(May 19, 1935 to Feb. 15, 2009)
Dr. Diether H. Haenicke, president emeritus and distinguished professor at Western Michigan University, served as the University's fifth president from 1985 to 1998, and also served one year as interim president in 2006-07 during the national search that brought President Dr. John M. Dunn to Kalamazoo.
During Haenicke’s original 13-year presidency, WMU experienced significant growth in research, private support and enrollment. The University conducted a successful $62 million capital campaign and several major buildings were constructed, including the Student Recreation Center, University Computing Center, Lee Honors College, Gilmore Theatre Complex and Schneider Hall, home of the Haworth College of Business. Other major facilities were renovated and expanded, including Waldo Library, Read Fieldhouse and Waldo Stadium. More than $180 million was committed to the University during Haenicke’s two presidencies from cash, in-kind donations, pledges, and deferred and private grants.
Haenicke championed increased research at WMU, which greatly elevated recognition and ranking of the University as a research institution. WMU honored his efforts in 1999 at the dedication of Dr. Diether H. Haenicke Hall, a four-story, 94,800-square-foot science research facility. It features more than 60 laboratories and two specialized teaching areas that support advanced research and teaching for the departments of biological sciences, chemistry, geosciences and psychology.
A lifelong advocate of study abroad programs and international students, Haenicke's passion for global learning was celebrated in 1998 when the University gathered its international operations under one umbrella organization and named it for him. The Diether H. Haenicke Institute for Global Education is responsible for the global and international studies major, area studies courses, Universitywide internationalization of academics and faculty, and the offices of Study Abroad, International Admissions and Services, Immigration Services and the Center for English Language and Culture for International Students.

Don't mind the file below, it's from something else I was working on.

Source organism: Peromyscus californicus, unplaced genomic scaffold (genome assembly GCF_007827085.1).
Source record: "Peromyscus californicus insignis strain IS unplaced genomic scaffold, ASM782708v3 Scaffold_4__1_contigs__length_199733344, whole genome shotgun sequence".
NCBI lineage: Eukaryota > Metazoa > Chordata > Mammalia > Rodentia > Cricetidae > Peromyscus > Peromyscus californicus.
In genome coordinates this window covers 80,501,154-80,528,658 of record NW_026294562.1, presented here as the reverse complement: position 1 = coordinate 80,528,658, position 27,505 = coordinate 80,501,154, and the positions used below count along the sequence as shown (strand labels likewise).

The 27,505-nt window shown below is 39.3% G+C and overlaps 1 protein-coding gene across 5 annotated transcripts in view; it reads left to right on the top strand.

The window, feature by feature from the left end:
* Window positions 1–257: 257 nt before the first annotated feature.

Haenicke also directed in 1998 WMU’s successful application to Phi Beta Kappa, the nation's oldest and most prestigious honor society, to authorize a campus chapter of that organization at WMU, making the University one of fewer than 100 public institutions in the nation so honored.
A widely respected scholar, Haenicke was the author of more than 200 publications and papers on literature, history, academic administration, international study and educational finance. He was honored in 2002 by colleagues around the globe who created a Festschrift in honor of his 65th birthday on the Wayne State University campus. A Festschrift is a rare academic honor in which professional colleagues collect and publish one or more volumes of essays or articles to celebrate the lifetime achievement of a distinguished academic colleague.
Following his first tenure as president, Haenicke returned to the faculty in 1998 and officially retired from WMU as president emeritus in 2004. It was during this time that he was able to enjoy his “first love” of teaching students. He returned to the presidency in 2006, after being asked by WMU trustees to take the position on an interim basis while the University sought a new president.
Haenicke came back as though he had never left. He was, as one colleague put it “a guardian angel,” who preserved the University till Dunn arrived in fall 2007. During his second presidency, Haenicke reinvigorated the institution's reputation for student service and embraced the use of technology to stay in touch with students and hear their views. When Dunn took the reins in 2007, Haenicke knew the University was in good hands again. He returned to private life in 2007 at age 72 with more than 1,500 Facebook friends.
From Germany to the United States
Born on May 19, 1935 in Hagen, Germany, Diether Hans Haenicke was the sixth of eight children born to Erwin and Helene Haenicke. He was raised and grew up near the Werra River in Witzenhausen, a small town which bordered communist East Germany until the German reunification. It was here that Diether faced as a child the grim realities of fascism and the Second World War.